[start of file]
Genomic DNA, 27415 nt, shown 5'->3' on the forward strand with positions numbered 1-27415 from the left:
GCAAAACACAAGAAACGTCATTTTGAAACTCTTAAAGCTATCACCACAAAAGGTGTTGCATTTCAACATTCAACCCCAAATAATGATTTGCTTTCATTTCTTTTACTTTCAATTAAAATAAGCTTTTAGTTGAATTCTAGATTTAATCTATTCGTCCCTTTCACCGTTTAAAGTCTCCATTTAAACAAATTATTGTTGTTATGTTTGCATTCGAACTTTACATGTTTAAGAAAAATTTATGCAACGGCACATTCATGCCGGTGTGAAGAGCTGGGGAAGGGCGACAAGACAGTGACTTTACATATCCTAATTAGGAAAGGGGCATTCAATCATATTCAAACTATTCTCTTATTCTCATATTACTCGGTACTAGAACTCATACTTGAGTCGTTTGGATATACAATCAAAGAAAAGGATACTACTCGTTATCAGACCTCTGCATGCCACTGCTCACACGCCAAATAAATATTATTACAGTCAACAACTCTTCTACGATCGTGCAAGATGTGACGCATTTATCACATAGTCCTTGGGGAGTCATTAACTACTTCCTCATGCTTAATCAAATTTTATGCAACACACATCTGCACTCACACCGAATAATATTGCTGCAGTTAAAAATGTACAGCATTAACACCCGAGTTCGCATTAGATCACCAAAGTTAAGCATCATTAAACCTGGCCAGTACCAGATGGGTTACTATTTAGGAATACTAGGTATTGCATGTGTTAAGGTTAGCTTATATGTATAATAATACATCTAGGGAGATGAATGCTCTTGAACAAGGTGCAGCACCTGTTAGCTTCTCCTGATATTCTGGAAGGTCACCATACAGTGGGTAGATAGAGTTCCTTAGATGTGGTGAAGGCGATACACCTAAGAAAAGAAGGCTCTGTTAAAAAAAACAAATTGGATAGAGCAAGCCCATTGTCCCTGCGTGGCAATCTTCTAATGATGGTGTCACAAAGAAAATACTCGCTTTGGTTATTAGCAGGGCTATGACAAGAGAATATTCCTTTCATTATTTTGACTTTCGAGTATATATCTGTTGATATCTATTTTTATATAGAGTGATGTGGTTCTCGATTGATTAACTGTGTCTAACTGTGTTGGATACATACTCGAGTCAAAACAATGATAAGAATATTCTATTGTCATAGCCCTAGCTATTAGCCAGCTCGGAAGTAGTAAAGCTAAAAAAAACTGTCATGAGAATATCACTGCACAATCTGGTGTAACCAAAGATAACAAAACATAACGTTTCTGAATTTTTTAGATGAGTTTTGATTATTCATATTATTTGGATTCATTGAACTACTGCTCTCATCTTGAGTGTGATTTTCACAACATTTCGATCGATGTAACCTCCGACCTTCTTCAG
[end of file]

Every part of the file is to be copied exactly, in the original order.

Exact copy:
Genomic DNA, 27415 nt, shown 5'->3' on the forward strand with positions numbered 1-27415 from the left:
GCAAAACACAAGAAACGTCATTTTGAAACTCTTAAAGCTATCACCACAAAAGGTGTTGCATTTCAACATTCAACCCCAAATAATGATTTGCTTTCATTTCTTTTACTTTCAATTAAAATAAGCTTTTAGTTGAATTCTAGATTTAATCTATTCGTCCCTTTCACCGTTTAAAGTCTCCATTTAAACAAATTATTGTTGTTATGTTTGCATTCGAACTTTACATGTTTAAGAAAAATTTATGCAACGGCACATTCATGCCGGTGTGAAGAGCTGGGGAAGGGCGACAAGACAGTGACTTTACATATCCTAATTAGGAAAGGGGCATTCAATCATATTCAAACTATTCTCTTATTCTCATATTACTCGGTACTAGAACTCATACTTGAGTCGTTTGGATATACAATCAAAGAAAAGGATACTACTCGTTATCAGACCTCTGCATGCCACTGCTCACACGCCAAATAAATATTATTACAGTCAACAACTCTTCTACGATCGTGCAAGATGTGACGCATTTATCACATAGTCCTTGGGGAGTCATTAACTACTTCCTCATGCTTAATCAAATTTTATGCAACACACATCTGCACTCACACCGAATAATATTGCTGCAGTTAAAAATGTACAGCATTAACACCCGAGTTCGCATTAGATCACCAAAGTTAAGCATCATTAAACCTGGCCAGTACCAGATGGGTTACTATTTAGGAATACTAGGTATTGCATGTGTTAAGGTTAGCTTATATGTATAATAATACATCTAGGGAGATGAATGCTCTTGAACAAGGTGCAGCACCTGTTAGCTTCTCCTGATATTCTGGAAGGTCACCATACAGTGGGTAGATAGAGTTCCTTAGATGTGGTGAAGGCGATACACCTAAGAAAAGAAGGCTCTGTTAAAAAAAACAAATTGGATAGAGCAAGCCCATTGTCCCTGCGTGGCAATCTTCTAATGATGGTGTCACAAAGAAAATACTCGCTTTGGTTATTAGCAGGGCTATGACAAGAGAATATTCCTTTCATTATTTTGACTTTCGAGTATATATCTGTTGATATCTATTTTTATATAGAGTGATGTGGTTCTCGATTGATTAACTGTGTCTAACTGTGTTGGATACATACTCGAGTCAAAACAATGATAAGAATATTCTATTGTCATAGCCCTAGCTATTAGCCAGCTCGGAAGTAGTAAAGCTAAAAAAAACTGTCATGAGAATATCACTGCACAATCTGGTGTAACCAAAGATAACAAAACATAACGTTTCTGAATTTTTTAGATGAGTTTTGATTATTCATATTATTTGGATTCATTGAACTACTGCTCTCATCTTGAGTGTGATTTTCACAACATTTCGATCGATGTAACCTCCGACCTTCTTCAG